God’s steadfast love and mercy never end, no matter the circumstances: wait for that, and find hope for you and the world.
Pr. Joseph G. Crippen
The Fifth Sunday after Pentecost, Lect. 13 B
Texts: Lamentations 3:21-33; Psalm 30; Mark 5:21-43
Beloved in Christ, grace to you, and peace in the name of the Father, and of the + Son, and of the Holy Spirit. Amen
“It is good that one should wait quietly for the deliverance of GOD-WHO-IS. There may yet be hope.”
That’s Jeremiah’s wisdom in the heart of Lamentations: wait, and hope for God’s deliverance.
But if you’re a woman who’s had a non-stop menstrual flow for twelve years, bleeding heavily every day of every week of every year, and no doctor can help, and you have no more money, would you hear “wait and hope” and be comforted? And if you’re parents whose twelve-year-old daughter, the light of your life, is dying of an illness and no one can help, would you hear “wait and hope” and be at peace?
Wait and hope are powerful words of comfort, but they can’t be imposed on others.
Jeremiah’s beautiful words are honest because they come from the depths of grief and suffering.
He’s not patronizing wounded people from a place of privilege, dismissing their pain with nice-sounding words. Jeremiah sings heart-wrenching grief over the destruction of the city of Jerusalem, the destruction of the kingdom of Judah, the destruction of the very people of God, at the hands of Babylon. Jeremiah mourns and weeps both the destruction and the sin of the people that led to it.
But right at the middle of this crushing outpouring of grief, a beam of sunlight bursts through the darkness. “But this I call to mind,” Jeremiah says as he pauses his weeping, “and therefore I have hope: the steadfast love of GOD-WHO-IS never ceases; God’s mercies never come to an end.”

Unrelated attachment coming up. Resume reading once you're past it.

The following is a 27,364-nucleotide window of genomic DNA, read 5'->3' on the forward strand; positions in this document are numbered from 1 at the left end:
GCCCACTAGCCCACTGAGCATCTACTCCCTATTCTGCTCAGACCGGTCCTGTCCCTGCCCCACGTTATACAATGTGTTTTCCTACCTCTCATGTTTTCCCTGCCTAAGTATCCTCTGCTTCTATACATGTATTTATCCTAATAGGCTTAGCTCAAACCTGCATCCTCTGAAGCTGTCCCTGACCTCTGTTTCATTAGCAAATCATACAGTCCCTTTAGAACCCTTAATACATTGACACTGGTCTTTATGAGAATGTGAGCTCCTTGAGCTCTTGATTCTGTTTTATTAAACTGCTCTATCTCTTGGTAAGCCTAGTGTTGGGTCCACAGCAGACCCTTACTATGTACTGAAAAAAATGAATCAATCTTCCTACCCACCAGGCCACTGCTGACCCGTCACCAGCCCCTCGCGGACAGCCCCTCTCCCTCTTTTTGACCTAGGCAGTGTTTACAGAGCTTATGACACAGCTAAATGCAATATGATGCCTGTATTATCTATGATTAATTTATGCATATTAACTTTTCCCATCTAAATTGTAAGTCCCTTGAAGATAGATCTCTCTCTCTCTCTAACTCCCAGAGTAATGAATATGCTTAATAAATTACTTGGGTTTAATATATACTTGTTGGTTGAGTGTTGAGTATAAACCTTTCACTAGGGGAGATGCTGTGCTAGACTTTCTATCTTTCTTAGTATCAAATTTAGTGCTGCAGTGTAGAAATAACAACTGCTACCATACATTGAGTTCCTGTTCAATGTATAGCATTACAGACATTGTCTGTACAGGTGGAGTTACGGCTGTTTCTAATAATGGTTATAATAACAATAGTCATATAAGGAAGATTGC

In the midst of a devastated city, with death and destruction all around, Jeremiah has remembered that no matter how terrible things may seem, God’s steadfast love and mercy never fail. And he will wait for that. And hope.
Jeremiah’s situation might be more helpful than today’s Gospel.
Because the ending of that story can be misleading. Yes, the woman was made whole. Yes, the daughter was raised from her deathbed to eat her lunch.
But what of the leper in another village who’d also suffered for years, whom no doctors could help, whose story no one has written or told because he died and was thrown into a pit? What of the family in another village whose child was dying, whose story no one has written or told because she died, was buried in grief, and within a few decades was forgotten to all but those remaining of her family?
Thousands all over Galilee and Judea suffered oppression, poverty, illness, death, in the three years of Jesus’ ministry. Thousands didn’t experience this woman’s peace, this family’s joy. That makes today’s Gospel hard to hear.
Far, far more people suffer like those in villages Jesus didn’t visit.
If you’re suffering from a long illness, and doctors can’t seem to help, or if someone you love is near death and you can do nothing, what are you supposed to do with this Gospel? Wait and hope that somehow God will miraculously fix it all?